UCU law students urged to exercise freedom of expression with restraint

By Israel Kisakye
Syndia Chemutai is an amiable person. Her demeanor has always won her friends, and the case was not any different when she became a Faculty of Law student at Uganda Christian University (UCU).  It is through her disposition that the lecturers at the Faculty of Law quickly learned of Chemutai’s love for the protection of free speech.

Her gift  of hospitality and openness about free speech importance contributed to her selection in April as the student to sit on a panel of discussants about the state of press freedom in Uganda. The talk, held under the theme The right to freedom of expression and assembly: Are we moving forward or backwards? was organized by not-for profit organization, African Institute of Investigative Journalism (AIIJ). 

Students and other visitors attending the public lecture in Nkoyoyo Hall
Students and other visitors attending the public lecture in Nkoyoyo Hall

To set the stage for Chemutai and her co-panelists to dissect issues of freedom of expression and assembly, the attendees were first shown Targeted, an AIIJ documentary detailing stories of journalists who were targeted by Ugandan security as they covered the presidential campaigns ahead of the January 2021 Ugana general election. The screening of Targeted and the panel discussion took place at UCU’s Nkoyoyo Hall.

To calm her nerves of sitting on a panel for the first time, Chemutai came armed with as much research as possible. Chemutai found several examples of incidents where rights to freedom of expression and assembly have been curtailed in Uganda. During her presentation, she urged authorities to exercise more restraint as they seek to respect the rights to freedom of expression and assembly as enshrined in Uganda’s laws, as well as international statutes.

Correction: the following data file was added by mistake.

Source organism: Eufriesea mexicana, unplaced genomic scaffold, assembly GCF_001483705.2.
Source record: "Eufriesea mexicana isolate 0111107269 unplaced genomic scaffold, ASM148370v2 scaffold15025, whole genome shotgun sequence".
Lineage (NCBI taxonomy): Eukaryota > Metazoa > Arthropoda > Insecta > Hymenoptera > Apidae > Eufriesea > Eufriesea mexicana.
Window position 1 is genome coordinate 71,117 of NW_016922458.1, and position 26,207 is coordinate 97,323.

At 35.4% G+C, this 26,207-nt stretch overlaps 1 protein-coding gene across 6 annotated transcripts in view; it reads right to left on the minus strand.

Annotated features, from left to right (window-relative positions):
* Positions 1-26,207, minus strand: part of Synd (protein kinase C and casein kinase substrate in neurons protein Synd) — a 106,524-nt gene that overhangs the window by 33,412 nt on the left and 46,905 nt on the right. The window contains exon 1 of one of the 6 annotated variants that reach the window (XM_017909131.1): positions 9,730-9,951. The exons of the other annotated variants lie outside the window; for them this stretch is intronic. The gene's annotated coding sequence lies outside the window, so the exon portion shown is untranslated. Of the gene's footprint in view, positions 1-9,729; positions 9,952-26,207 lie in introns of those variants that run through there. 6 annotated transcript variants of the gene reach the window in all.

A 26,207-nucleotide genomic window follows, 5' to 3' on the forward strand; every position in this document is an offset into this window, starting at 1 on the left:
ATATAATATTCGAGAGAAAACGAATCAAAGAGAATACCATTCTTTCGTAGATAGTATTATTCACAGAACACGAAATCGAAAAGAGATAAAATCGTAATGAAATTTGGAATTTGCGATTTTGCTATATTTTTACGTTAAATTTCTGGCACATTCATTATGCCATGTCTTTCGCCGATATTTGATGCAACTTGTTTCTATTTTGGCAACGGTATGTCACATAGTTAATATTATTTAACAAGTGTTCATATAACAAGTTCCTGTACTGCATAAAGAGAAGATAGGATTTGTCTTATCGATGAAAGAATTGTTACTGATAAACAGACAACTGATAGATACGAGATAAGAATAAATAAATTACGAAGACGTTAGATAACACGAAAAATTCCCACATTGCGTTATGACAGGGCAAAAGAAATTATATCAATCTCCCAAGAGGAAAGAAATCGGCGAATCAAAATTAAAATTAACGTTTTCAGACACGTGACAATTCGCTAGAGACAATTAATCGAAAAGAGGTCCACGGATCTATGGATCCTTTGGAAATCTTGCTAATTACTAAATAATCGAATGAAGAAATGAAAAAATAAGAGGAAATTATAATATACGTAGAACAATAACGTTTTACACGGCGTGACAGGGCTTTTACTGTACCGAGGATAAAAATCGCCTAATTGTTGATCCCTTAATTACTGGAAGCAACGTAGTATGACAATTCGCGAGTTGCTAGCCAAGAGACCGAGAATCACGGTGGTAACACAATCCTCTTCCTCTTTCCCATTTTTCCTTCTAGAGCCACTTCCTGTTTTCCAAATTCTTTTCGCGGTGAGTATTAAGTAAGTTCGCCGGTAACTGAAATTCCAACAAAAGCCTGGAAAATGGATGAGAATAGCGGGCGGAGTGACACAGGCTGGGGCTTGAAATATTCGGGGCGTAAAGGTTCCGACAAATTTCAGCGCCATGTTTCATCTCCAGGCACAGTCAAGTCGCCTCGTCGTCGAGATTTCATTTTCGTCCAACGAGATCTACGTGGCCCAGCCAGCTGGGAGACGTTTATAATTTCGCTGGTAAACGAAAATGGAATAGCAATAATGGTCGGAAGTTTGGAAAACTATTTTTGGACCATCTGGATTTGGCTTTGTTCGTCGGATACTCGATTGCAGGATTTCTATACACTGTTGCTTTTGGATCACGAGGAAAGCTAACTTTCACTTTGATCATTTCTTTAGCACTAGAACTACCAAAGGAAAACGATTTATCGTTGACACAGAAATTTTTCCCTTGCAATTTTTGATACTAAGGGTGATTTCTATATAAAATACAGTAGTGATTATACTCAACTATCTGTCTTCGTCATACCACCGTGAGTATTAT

Others on the panel were Dean at the Faculty of Law, Dr. Peter Mutesasira; human rights scholar and lawyer, Dr. Livingstone Sewanyana; and media personality, Ben Mwine. The panel was moderated by investigative journalist and AIIJ executive director Solomon Serwanja.

This is one of the many debates that AIIJ plans to have at UCU. On March 7, their maiden debate was on women and investigative journalism, where an all-female panel of journalists and media scholars discussed press issues  under the theme Women and Investigative Journalism: An Untapped Opportunity. The discussion was held ahead of the World Press Freedom Day held every May 3. 

Dr. Mutesasira urged students to always take a step in expressing themselves in a respectful way. 

“If you cannot move, you cannot express yourself and if you cannot express yourself, you have no freedom of expression,” he explained, before emphasizing the need for students to speak up and defend others in a respectful manner, while aware that freedom of expression is not absolute.

Ssewanyana, who is the executive director of Foundation for Human Rights Initiative, a non-profit organisation, called upon the students to learn how to balance between freedom of expression and malicious statements. 

He noted that Uganda is facing a democratic backlash towards freedom of expression. “There has been an erosion of the freedom of expression in the last five years,” Ssewanyana noted. 

In 2019, the European Union Delegation in Uganda and the US embassy in Uganda issued a statement on restrictions to freedom of expression and assembly in the country. The statement indicated a series of incidents restricting the freedom of expression and freedom of assembly in Uganda.  

Panelist Ben Mwine urged the audience comprised mainly of law students, to widen their scope of thinking by reading more, in order to succeed in the world of work.

Juliet Nyakato, a third-year law student, said the lecture “widened her scope of seeing things.” “I have always known about freedom of expression, but I didn’t know that we must demand and express them. This has been an opportunity for me to learn this and other issues.”